The World Economic Forum ranks the US fifth worldwide in information communications technology in its 2010-2011 Global Information Technology Report. The country falls behind Sweden (1), Singapore (2), Finland (3), and Switzerland (4), with Taiwan/China (6), Denmark (7), Canada (8), Norway (9), and Korea (10) rounding out the top ten.
This ranking is in stark contrast to the customary technology leadership the US possessed in the mid-twentieth century, which culminated with the moon landing.
There are many factors that contribute to loss of technology leadership, but the effective education of young people who can deliver immediate value in technology job markets is certainly one of them. The inability of our educational system to deliver on-the-mark education that matches up with what companies need from new IT talent has multiple contributors, including:
- Parents. Many parents of college students discourage their offspring from pursuing IT careers because the parents, perhaps having experienced job displacement due to outsourcing in their own careers, no longer consider IT a viable, long-term career.
- Young people. With standards of education eroding, many US college students wonder if they have the math and science skills needed for technology careers. “Each semester, I look around the class to see how many foreign students are in there,” admitted one junior at a Big Ten university. “The more foreign students that I see, the harder I know it will be for me to compete.”
- Professors. It might be human nature to stick with the familiar, but college and university professors tend to define IT curriculum around what they already know. In IT, this means lots of classes on Unix, Windows, and Linux platforms, with an emphasis on computer science over business computing. The value of the Internet is understood by everyone, but the technical work of tying Internet resources into enterprise computing is not always taught.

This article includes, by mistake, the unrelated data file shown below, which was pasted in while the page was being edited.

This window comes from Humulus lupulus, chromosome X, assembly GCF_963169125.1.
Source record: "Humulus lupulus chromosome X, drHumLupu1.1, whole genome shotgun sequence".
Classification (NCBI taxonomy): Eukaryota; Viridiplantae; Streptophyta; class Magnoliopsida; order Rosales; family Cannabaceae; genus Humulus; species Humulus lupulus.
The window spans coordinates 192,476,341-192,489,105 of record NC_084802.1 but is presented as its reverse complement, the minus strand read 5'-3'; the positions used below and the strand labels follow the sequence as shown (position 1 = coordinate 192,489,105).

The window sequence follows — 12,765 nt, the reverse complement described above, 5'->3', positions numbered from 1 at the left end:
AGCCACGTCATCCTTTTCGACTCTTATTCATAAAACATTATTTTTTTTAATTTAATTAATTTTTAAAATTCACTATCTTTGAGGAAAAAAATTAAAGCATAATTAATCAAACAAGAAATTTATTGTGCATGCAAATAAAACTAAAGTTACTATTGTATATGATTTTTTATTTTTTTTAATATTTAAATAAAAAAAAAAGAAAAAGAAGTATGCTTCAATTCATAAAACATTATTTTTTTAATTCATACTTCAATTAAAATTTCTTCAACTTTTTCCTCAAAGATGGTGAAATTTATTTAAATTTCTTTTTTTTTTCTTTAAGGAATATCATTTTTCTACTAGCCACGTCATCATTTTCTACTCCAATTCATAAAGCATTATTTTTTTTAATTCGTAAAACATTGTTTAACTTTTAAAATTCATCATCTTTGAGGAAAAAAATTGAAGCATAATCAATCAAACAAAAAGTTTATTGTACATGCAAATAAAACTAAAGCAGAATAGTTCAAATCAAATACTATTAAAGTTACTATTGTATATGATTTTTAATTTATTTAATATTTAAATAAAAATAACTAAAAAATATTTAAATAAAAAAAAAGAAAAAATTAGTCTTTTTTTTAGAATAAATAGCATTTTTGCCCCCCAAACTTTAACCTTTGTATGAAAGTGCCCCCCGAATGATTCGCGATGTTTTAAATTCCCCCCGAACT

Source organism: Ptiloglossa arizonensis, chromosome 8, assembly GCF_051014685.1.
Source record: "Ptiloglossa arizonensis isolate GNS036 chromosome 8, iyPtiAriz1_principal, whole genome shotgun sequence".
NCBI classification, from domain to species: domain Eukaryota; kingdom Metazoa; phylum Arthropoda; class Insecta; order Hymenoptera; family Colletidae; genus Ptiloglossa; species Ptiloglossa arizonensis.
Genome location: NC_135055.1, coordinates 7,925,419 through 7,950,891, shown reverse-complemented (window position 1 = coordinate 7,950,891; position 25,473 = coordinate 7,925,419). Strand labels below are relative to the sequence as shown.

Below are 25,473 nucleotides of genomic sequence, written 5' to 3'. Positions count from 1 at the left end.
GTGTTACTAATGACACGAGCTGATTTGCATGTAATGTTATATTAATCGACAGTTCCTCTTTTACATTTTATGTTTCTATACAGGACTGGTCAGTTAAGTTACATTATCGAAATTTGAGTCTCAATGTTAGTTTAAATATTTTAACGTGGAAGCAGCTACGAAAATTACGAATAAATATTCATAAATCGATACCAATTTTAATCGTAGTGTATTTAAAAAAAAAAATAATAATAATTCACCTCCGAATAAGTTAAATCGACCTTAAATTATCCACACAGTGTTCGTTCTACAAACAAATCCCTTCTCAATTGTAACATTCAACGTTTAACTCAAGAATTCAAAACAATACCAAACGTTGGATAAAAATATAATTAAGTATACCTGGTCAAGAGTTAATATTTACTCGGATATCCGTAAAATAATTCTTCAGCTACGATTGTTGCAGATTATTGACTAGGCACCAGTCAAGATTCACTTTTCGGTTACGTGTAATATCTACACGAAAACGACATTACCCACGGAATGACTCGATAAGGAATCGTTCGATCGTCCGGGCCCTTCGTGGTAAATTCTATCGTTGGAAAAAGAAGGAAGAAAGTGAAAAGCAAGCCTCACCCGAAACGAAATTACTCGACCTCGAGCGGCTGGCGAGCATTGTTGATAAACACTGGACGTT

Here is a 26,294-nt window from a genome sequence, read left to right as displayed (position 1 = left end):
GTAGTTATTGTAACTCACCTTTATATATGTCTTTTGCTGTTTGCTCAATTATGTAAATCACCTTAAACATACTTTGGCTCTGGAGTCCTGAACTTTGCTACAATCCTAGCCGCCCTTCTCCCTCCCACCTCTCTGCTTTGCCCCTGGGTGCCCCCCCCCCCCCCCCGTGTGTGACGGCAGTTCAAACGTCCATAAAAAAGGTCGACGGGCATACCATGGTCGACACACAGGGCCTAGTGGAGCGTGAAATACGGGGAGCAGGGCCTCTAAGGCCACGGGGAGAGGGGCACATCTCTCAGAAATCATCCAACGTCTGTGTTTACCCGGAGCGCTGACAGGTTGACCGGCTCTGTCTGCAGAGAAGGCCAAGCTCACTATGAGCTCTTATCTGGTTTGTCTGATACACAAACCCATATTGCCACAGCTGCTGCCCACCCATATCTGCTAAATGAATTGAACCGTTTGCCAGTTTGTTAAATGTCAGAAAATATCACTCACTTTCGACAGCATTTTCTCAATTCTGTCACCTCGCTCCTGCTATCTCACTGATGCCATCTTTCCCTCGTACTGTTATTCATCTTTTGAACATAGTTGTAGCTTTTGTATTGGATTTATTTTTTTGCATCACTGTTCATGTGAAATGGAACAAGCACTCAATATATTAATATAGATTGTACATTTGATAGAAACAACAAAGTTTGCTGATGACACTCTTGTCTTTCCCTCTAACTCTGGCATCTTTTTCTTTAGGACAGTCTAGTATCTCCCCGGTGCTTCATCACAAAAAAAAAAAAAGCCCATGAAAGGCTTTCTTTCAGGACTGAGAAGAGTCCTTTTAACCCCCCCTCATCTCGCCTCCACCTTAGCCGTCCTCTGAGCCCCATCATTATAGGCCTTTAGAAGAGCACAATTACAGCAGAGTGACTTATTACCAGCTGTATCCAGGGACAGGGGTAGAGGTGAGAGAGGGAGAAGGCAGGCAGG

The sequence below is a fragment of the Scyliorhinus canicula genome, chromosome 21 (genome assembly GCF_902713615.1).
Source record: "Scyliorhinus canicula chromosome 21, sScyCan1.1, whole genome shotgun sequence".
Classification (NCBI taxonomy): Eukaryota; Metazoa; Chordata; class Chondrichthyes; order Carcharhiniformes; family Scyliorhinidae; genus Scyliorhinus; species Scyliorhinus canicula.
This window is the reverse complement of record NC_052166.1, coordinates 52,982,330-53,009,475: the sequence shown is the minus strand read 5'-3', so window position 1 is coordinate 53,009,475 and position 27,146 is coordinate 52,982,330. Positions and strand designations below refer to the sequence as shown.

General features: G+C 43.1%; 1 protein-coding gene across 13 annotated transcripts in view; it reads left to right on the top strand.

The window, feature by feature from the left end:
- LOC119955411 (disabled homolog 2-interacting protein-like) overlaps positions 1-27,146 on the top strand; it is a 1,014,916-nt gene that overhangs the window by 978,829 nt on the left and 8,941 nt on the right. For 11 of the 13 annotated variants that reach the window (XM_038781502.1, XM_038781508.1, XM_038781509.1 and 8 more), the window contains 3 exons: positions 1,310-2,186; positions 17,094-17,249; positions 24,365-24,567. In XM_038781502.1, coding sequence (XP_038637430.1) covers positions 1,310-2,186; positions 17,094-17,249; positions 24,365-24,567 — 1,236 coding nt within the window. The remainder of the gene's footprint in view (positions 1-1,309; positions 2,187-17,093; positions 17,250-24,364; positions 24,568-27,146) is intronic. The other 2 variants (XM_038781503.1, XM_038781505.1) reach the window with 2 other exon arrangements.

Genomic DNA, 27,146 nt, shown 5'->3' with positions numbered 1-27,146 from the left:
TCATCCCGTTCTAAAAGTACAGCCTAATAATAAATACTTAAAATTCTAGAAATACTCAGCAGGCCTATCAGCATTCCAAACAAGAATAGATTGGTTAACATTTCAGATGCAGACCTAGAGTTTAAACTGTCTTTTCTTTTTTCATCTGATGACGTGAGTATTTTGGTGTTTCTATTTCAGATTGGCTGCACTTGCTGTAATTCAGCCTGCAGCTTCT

- Recruiters. Companies looking for IT talent usually send out HR people as campus recruiters. When university and college professors and department heads ask recruiters for specific details on the types of technical skills that the companies need from graduates, the answer is usually IT soft skills, such as excellent written and verbal communications and the ability to work well in a team environment.
Company recruiters, often without IT backgrounds, rarely say to college students that their companies need technical skills in SQL server programming and object-oriented programming and Internet SOA deployment, or the ability to automate server and storage workflows, develop or manage databases like Oracle, and write reports against these databases.
Yet these are precisely the areas where corporate IT needs young talent. Banks, insurance companies, healthcare organizations, and others want people with skills in corporate IT infrastructure architecture and knowledge of transaction processors, security and networks, and databases. They also want skills in Java, Web-facing and Web back-end processes, service oriented architecture (SOA), and applications development for mobile applications.
The position of network systems and data communications analyst is the second fastest-growing position in the US, according to the Bureau of Labor Statistics. “If you have the degree, you can work at Sloan-Kettering, the FBI, PNC Bank, or the New York City Ballet,” said Jonathan Hill, assistant dean of Pace University’s Seidenberg School of Computer Science. “If you are good, you will be employed.”
Meanwhile, some schools are working to better prepare students. “We’re working closer with businesses enterprises in internship and placement programs for our IT students and we continue to evolve our curriculum so that the skills we teach match what corporate IT is looking for,” said Professor Cameron Seay of North Carolina A&T State University. “Part of this program includes ongoing education for our IT instructors so they can teach the skills that are required, instead of the knowledge that they initially bring to the university.”
Will approaches like this immediately solve the US technical skills crisis and improve the nation’s overall technology performance? Probably not, because much work remains to be done, and change will initially be incremental and evolutionary. The good news is that those within our institutions of higher learning are beginning to get the message about technology “relevance.”
— Mary E. Shacklett, President, Transworld Data